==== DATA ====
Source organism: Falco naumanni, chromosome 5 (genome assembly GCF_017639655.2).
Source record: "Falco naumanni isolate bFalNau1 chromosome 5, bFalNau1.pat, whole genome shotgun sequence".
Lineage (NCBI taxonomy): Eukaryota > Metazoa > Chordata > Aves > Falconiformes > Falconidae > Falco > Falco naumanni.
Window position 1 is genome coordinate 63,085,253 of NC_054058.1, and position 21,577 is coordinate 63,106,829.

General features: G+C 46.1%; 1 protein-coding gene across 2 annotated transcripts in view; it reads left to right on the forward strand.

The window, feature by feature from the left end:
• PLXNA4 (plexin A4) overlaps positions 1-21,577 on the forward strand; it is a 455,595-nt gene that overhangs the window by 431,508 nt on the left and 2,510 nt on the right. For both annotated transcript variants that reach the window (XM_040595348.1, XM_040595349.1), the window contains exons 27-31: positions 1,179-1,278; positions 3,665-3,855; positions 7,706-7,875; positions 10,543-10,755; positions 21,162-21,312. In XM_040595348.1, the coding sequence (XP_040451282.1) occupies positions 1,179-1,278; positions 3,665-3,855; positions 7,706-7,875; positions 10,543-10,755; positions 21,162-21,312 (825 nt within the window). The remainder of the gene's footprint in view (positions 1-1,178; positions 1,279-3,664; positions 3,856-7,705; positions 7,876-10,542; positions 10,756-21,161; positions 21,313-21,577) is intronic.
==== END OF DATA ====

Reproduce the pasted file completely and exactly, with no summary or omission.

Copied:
Source organism: Falco naumanni, chromosome 5 (genome assembly GCF_017639655.2).
Source record: "Falco naumanni isolate bFalNau1 chromosome 5, bFalNau1.pat, whole genome shotgun sequence".
Lineage (NCBI taxonomy): Eukaryota > Metazoa > Chordata > Aves > Falconiformes > Falconidae > Falco > Falco naumanni.
Window position 1 is genome coordinate 63,085,253 of NC_054058.1, and position 21,577 is coordinate 63,106,829.

General features: G+C 46.1%; 1 protein-coding gene across 2 annotated transcripts in view; it reads left to right on the forward strand.

The window, feature by feature from the left end:
• PLXNA4 (plexin A4) overlaps positions 1-21,577 on the forward strand; it is a 455,595-nt gene that overhangs the window by 431,508 nt on the left and 2,510 nt on the right. For both annotated transcript variants that reach the window (XM_040595348.1, XM_040595349.1), the window contains exons 27-31: positions 1,179-1,278; positions 3,665-3,855; positions 7,706-7,875; positions 10,543-10,755; positions 21,162-21,312. In XM_040595348.1, the coding sequence (XP_040451282.1) occupies positions 1,179-1,278; positions 3,665-3,855; positions 7,706-7,875; positions 10,543-10,755; positions 21,162-21,312 (825 nt within the window). The remainder of the gene's footprint in view (positions 1-1,178; positions 1,279-3,664; positions 3,856-7,705; positions 7,876-10,542; positions 10,756-21,161; positions 21,313-21,577) is intronic.